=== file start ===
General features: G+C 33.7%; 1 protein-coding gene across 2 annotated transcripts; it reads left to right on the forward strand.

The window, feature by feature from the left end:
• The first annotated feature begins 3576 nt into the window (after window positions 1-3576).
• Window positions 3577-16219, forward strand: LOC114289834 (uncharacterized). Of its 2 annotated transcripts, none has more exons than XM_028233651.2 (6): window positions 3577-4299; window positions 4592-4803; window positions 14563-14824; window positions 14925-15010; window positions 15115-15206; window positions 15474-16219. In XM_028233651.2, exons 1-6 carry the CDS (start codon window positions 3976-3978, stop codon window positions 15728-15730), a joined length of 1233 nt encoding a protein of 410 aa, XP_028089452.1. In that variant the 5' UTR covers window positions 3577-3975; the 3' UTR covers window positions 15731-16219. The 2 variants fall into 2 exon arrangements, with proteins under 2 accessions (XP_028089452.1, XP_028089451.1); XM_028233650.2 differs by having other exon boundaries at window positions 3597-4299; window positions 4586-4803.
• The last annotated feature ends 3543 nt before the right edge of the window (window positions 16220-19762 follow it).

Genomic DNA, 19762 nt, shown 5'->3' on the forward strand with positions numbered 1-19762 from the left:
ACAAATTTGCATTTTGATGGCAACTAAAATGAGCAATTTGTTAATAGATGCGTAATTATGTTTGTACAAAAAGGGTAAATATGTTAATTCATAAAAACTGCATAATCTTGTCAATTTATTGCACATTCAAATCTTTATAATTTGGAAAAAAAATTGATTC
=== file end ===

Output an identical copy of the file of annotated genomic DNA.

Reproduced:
General features: G+C 33.7%; 1 protein-coding gene across 2 annotated transcripts; it reads left to right on the forward strand.

The window, feature by feature from the left end:
• The first annotated feature begins 3576 nt into the window (after window positions 1-3576).
• Window positions 3577-16219, forward strand: LOC114289834 (uncharacterized). Of its 2 annotated transcripts, none has more exons than XM_028233651.2 (6): window positions 3577-4299; window positions 4592-4803; window positions 14563-14824; window positions 14925-15010; window positions 15115-15206; window positions 15474-16219. In XM_028233651.2, exons 1-6 carry the CDS (start codon window positions 3976-3978, stop codon window positions 15728-15730), a joined length of 1233 nt encoding a protein of 410 aa, XP_028089452.1. In that variant the 5' UTR covers window positions 3577-3975; the 3' UTR covers window positions 15731-16219. The 2 variants fall into 2 exon arrangements, with proteins under 2 accessions (XP_028089452.1, XP_028089451.1); XM_028233650.2 differs by having other exon boundaries at window positions 3597-4299; window positions 4586-4803.
• The last annotated feature ends 3543 nt before the right edge of the window (window positions 16220-19762 follow it).

Genomic DNA, 19762 nt, shown 5'->3' on the forward strand with positions numbered 1-19762 from the left:
ACAAATTTGCATTTTGATGGCAACTAAAATGAGCAATTTGTTAATAGATGCGTAATTATGTTTGTACAAAAAGGGTAAATATGTTAATTCATAAAAACTGCATAATCTTGTCAATTTATTGCACATTCAAATCTTTATAATTTGGAAAAAAAATTGATTC